One of my favorite past times is attending movies in the theater, even once I get past the commitment of $62 for just the tickets and a drink. However, going to the movies is a bit more challenging with the continued popularity of social media.
People go see movies that have been relentlessly hyped via Facebook, Twitter, and even Instagram and then they come home and hammer out their expert reviews, thus encouraging more people to go see the movie.
The end result, at least for us… three angry adults and a crying toddler.
I’m not saying the social media has caused the tears of my three-year-old niece, but it has created a situation where we don’t simply “test the waters” anymore. We look to others to formulate an opinion, rather than give that new movie/restaurant/store its own fair shot, and yes, social media is responsible for that. Hence, the crying toddler. When something is raved about on social media, it sends people out in droves.
Such as the case when we went to see Beauty and the Beast. Shortly after its release, my sister, brother-in-law, niece, and I headed out to the local theater to see the live action version of Beauty and the Beast. Oh, you haven’t heard about it? Welcome back to civilization after living under that rock for several years! We approached the first theater in our journey nearly an hour before the movie was scheduled to start, and there was a line around the building. I approached the window to request information about tickets and they said there were five left. Hmmph, onto the next.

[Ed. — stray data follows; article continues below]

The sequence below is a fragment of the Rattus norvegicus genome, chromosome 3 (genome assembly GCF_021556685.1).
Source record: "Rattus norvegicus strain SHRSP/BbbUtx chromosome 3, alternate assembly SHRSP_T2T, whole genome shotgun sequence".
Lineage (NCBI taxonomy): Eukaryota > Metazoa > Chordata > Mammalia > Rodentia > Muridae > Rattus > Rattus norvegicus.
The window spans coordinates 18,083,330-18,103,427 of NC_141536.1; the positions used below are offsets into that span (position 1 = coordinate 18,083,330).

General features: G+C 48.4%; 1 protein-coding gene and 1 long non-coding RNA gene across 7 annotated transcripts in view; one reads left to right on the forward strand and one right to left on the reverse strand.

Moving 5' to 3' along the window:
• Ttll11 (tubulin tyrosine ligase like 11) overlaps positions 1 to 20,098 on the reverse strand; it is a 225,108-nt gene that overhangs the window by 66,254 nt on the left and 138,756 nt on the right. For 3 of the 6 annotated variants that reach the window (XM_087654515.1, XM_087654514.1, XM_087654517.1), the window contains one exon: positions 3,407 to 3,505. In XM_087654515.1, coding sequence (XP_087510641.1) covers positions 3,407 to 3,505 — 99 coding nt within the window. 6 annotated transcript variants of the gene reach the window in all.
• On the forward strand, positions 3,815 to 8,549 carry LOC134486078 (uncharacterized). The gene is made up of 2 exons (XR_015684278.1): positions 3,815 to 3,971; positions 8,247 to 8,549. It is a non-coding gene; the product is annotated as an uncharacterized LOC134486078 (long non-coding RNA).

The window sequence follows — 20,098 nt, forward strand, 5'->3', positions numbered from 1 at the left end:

We headed to another theater, and we purchased tickets. At no point did they mention that the movie would be shown in the smallest theater they had. They also failed to mention that overflow from previous sold-out shows would spill into that very venue, as well. It was two hours until the show, so we decided to grab a quick bite. We arrived back at the theater with forty minutes to spare.
The theater was jam packed. People were using the adjacent seats for purse storage, and many of them were refusing to move, not even for the increasingly agitated three-year-old. With her big tears ready to burst, my sister (yes, Stephanie, the consummate Southern girl) approached the manager and asked why there wasn’t enough seating. He ignored her and offered replacement tickets to the later showing. Big sister to the rescue (and here, I left my cape at home)! I asked, politely, for a refund and asked why the movie was showing in the smallest theater in the building. The manager seemed frightened by my wide-eyed, somewhat maniacal stare, and told me that they had used an extra reel of the movie and “created” an extra show time. I got my refund and spent it on a trip to Wal-Mart to satisfy my niece.
Today’s online chatter has generated more hype around blockbuster movies and restaurant openings, which has lead us to consider (or not consider) experiencing new things. I have only one request… If y’all could stop trying to enjoy new things at the same time I want to experience them, that would be fantastic.
**Note: We DID get to see the movie yesterday, and my niece thoroughly enjoyed dancing with her best friend through the pivotal moments of the movie.